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Death Notice Guestbook

Obituary: Billy Harris / Led Hornets to AHL title in 1967, played for Penguins

Friday, September 21, 2001

By Fritz Huysman, Assistant Managing Editor, Post-Gazette

Billy Harris, who led the Pittsburgh Hornets to the American Hockey League championship in 1966-67 and ended his National Hockey League career with the Pittsburgh Penguins two years later, died in a Toronto hospital yesterday. He was 66.

Mr. Harris, who spent 10 of his 13 years in the National Hockey League with the Toronto Maple Leafs, had been admitted to the hospital two weeks ago with a rare form of leukemia.

A four-time NHL All-Star, he played in 769 games with Toronto, the Detroit Red Wings, Oakland Golden Seals and Penguins. He had 126 goals and 219 assists in his NHL career.

He was a member of three Stanley Cup-championship teams in Toronto, where he played on the "HEM Line" with wingers Gerry Ehman and Frank Mahovlich.

After splitting the 1965-66 season between the Hornets and their parent club, Detroit, Mr. Harris, a center who stood 6 feet tall and whose weight was variously estimated from 155 to 165 pounds, led the Hornets to the AHL title in 1966-67, a year he called "my most enjoyable season in hockey." He scored 70 points in 70 games that season, including 34 goals. He added two goals and six assists in the Calder Cup playoffs.

At a reunion of former Hornets at Mellon Arena last February, he spoke of his fondness for Pittsburgh and thanked Penguins management for remembering a team that won a minor-league championship more than three decades earlier.

"What's nice about this is, it's 34 years since we won," Mr. Harris told the Post-Gazette after he and several former Hornets teammates were saluted in a pregame ceremony. "All the talk now is about a new building [in Pittsburgh]. We could have been a forgotten issue, but here we are. A very nice gesture."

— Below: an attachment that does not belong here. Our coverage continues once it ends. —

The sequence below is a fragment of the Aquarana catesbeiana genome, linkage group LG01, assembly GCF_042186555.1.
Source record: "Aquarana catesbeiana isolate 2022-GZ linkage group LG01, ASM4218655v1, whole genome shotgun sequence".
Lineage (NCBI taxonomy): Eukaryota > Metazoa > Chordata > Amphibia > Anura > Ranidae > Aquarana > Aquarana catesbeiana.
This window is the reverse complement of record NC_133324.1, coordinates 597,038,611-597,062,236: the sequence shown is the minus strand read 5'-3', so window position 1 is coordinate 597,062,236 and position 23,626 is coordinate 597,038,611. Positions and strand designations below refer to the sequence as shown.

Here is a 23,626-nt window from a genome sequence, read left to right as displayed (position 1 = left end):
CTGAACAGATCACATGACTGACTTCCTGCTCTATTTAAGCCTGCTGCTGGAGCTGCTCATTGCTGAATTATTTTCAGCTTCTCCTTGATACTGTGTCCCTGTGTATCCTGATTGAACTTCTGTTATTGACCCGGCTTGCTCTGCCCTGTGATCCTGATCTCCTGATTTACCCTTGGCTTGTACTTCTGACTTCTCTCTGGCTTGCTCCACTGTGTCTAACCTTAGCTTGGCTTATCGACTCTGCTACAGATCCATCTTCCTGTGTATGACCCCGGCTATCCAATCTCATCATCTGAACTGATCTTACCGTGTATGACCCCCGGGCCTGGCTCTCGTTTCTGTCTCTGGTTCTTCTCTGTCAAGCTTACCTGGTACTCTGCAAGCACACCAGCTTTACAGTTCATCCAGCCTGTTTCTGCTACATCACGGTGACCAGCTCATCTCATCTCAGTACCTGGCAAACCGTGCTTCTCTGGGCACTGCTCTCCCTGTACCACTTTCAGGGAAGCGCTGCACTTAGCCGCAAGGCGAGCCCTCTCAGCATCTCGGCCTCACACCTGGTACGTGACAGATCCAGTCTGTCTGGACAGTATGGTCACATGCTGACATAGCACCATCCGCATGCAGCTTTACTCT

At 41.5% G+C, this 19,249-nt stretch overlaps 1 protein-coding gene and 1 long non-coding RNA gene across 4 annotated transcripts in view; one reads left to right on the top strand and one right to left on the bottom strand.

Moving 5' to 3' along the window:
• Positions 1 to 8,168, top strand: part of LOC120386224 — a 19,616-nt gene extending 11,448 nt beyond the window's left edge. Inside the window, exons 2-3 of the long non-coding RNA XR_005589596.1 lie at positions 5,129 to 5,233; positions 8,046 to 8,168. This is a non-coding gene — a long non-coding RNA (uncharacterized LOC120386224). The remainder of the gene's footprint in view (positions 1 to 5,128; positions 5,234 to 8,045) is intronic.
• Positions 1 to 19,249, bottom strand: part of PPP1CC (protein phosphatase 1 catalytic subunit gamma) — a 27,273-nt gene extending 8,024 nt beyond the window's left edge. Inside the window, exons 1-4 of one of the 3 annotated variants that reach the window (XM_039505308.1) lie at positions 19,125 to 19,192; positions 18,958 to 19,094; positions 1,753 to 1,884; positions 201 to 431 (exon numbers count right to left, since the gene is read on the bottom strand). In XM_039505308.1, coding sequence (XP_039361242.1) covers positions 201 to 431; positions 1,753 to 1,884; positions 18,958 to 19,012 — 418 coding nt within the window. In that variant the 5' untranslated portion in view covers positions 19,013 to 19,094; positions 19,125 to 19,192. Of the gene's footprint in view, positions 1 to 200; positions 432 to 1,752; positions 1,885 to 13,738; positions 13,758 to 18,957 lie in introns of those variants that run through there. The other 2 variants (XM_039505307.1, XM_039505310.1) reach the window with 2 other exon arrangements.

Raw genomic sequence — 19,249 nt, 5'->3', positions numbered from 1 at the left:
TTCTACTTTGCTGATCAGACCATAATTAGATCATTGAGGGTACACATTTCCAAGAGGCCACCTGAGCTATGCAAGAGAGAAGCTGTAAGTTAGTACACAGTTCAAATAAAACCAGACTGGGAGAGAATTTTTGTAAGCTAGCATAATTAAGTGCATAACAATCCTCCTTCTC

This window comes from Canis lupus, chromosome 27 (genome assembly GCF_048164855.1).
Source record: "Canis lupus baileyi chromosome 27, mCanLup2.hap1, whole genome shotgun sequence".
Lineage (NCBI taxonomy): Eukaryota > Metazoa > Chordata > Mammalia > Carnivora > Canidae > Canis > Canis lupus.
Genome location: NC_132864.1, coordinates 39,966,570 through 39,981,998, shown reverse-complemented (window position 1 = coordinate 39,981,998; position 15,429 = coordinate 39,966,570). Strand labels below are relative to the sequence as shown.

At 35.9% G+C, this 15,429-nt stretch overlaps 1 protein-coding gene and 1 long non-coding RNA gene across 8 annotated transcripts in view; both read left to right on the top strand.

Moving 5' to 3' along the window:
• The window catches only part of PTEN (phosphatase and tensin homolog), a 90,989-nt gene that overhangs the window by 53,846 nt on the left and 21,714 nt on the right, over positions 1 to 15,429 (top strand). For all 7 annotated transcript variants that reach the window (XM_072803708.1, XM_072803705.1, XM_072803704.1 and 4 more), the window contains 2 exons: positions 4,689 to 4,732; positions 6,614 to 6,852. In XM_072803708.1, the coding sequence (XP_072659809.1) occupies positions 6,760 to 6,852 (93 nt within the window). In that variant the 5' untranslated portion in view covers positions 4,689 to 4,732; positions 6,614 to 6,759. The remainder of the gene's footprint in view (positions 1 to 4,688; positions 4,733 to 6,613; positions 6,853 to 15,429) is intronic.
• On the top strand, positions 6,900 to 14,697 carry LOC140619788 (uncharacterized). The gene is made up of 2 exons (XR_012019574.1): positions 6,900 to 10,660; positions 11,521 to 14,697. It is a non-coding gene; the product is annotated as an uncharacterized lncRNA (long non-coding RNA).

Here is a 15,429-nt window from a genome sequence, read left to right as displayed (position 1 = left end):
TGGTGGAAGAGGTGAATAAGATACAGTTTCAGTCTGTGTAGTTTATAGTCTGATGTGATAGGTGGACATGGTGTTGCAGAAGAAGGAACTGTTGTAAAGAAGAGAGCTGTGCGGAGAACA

Jack Riley, former general manager of the Penguins and a longtime friend, recalled talking with Mr. Harris at the reunion.

"He looked great," Riley said. "He told me he had leukemia, but we thought it was in remission."

Known as Hinky to his teammates, Mr. Harris averaged less than 10 goals a season during a 13-year NHL career. He had a knack, however, of scoring goals when they were needed most.

"He was a pretty good hockey player," Riley said. "Very intelligent, a real gentleman and very popular with his teammates."

He led the Hornets in scoring during their championship season, but wasn't among the AHL's top 10 scorers at the end of the year. He was one of several former NHL players who played for the Hornets that season, and the Hornets' well-balanced scoring and veteran defense overwhelmed opponents at times. The team won the regular-season championship with 92 points and then rolled through the playoffs, sweeping the Rochester Americans in four games in the Calder Cup final.

"We had first placed locked up by Christmas," Mr. Harris recalled in an interview.

The following season the NHL expanded from six to 12 teams, and Mr. Harris was selected by Oakland, one of the expansion teams. He was acquired by Riley for the Penguins the following season, his last as a player.

He began coaching in 1969 and served in a variety of roles with the Canadian national team, Sweden, the Edmonton Oilers and the Toronto Toros of the now-defunct World Hockey Association.

He later earned a bachelor's degree in education at Laurentian University in Sudbury, Ontario, doubling as coach of the university's hockey team.

For many years, Mr. Harris was president of the Maple Leafs' alumni association. His memoir about his playing days in Toronto, "The Glory Years: Memoirs of a Decade - 1955-65," was published in 1989.

Funeral arrangements are incomplete.



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